Post your response in the comment section of the blog. Write your answer in a few paragraphs, using complete sentences and proper grammar. An honors-level answer will properly make reference to one of the articles. Sign your first name (no last names) and class period after your posting.

10 June 2007

Grammar final exam review

Part of the final exam in English 10 involves the English department's grammar test. As you know, we have used a list of 20 common writing errors as a resource to focus our grammar instruction. The sophomore final exam will cover the first 15 of the common errors.

One common error is misplaced or dangling modifiers, which is #15 on the list of 20. Below is some necessary information to help you review the concept and two quizzes that will help assess your understanding of it, all of which will prepare you for the final exam. Your assignment is to review the material and take the quizzes during class, and then show Mr. Miller you have fully completed them.

To review the concept of misplaced or dangling modifiers, here is some information. Click on this page and read it, focusing on misplaced and dangling modifiers. When you are done, take the two quizzes below.

Quiz #1
Quiz #2

When you are done with those quizzes, review your understanding of error #9 with the following quiz:

Pronoun agreement error

After you have taken the two quizzes, use the rest of class time to review for the final exam. Click on the following page to find links to numerous quizzes and exercises that you can use to review for the kinds of questions you can expect to encounter.

27 May 2007

End of year assignments

The end of the year is fast upon us, which means it is important you keep track of the expectations and assignments for the 4th quarter and final exam. You should have completed all six blog entries for your novel - 1984 or Fahrenheit 451. That is spelled out here.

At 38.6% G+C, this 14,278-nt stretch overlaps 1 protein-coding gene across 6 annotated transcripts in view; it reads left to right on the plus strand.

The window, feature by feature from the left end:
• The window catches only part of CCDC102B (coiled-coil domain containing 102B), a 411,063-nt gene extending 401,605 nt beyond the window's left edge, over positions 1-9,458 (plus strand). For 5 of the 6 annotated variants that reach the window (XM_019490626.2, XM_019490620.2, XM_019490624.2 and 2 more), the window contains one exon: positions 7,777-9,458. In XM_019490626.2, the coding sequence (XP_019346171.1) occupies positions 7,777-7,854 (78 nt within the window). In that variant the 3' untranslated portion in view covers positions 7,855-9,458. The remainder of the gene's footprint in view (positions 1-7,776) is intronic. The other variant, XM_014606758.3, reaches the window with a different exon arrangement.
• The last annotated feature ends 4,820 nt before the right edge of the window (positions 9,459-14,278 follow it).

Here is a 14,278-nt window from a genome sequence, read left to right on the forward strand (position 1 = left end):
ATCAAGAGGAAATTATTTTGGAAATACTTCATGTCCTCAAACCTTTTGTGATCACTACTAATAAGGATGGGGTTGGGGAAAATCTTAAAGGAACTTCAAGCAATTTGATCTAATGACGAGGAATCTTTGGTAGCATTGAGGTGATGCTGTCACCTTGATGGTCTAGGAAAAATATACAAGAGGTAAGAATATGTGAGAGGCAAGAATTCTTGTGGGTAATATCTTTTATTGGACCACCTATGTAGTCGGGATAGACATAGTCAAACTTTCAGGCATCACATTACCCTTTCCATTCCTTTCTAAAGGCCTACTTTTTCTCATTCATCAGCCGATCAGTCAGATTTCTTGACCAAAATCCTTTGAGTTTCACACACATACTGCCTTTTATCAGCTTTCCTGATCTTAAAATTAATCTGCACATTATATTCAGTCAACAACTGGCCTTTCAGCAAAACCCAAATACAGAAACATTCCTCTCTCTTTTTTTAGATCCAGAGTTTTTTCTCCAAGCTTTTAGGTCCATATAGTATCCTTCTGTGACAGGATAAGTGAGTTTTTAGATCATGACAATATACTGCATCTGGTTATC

What I'm noticing as I read your entries is that many of you have spelling, grammatical, or mechanical mistakes in your postings. Treat your blogs like a final essay - proofread and edit. Even published items can be revised. Do it.

The following information should be helpful to you in keeping track what is expected of you to wrap up English 10 this year. All of this is also listed on the class calendar, which should be visible on the right side of this page.

4th quarter assignments:

Final exam assignments:
Good luck and let me know if you have any questions. Either leave a comment, send me an e-mail, or simply come up to me in class and talk to me.

24 May 2007

Final blog checklist

To keep track of where you stand on the assignments for 1984 and Fahrenheit 451, use the following checklist. By Friday, you should have completed:

  • Six blog entries - initial thoughts on the novel, safe blogging, thoughts from your discussion, important ideas from the novel, and two postings of your choice. One option could also be from the one posted below about "How do they not know?"
  • Four comments on classmates' blogs
  • One blog entry that references and links to another classmate's blog. Put in a hyperlink like this. This entry could be one of the postings of your choice from above.
With all blogs, you will be graded on...
  • Originality of ideas based on the novel
  • Development of ideas with support from the novel
  • Focus
  • Grammar/mechnanics

23 May 2007

How do they not know?

One question that seems to have come up during the discussions of your novels is wondering how the people in 1984 and Fahrenheit 451 could be so unaware of the reality of their society. That's a good question and one worth completing a blog entry on.

How could they not know? What is it about their daily existence that makes it so they don't know? How is the government in the novel able to make it so the common citizens don't know? What is the most effective method they utilize?

Post your comments on your blog. To earn full credit for your response, you must provide a logical answer and use a quote from the text in your answer. Remember, this is a writing assignment so your quotes should be incorporated into your writing.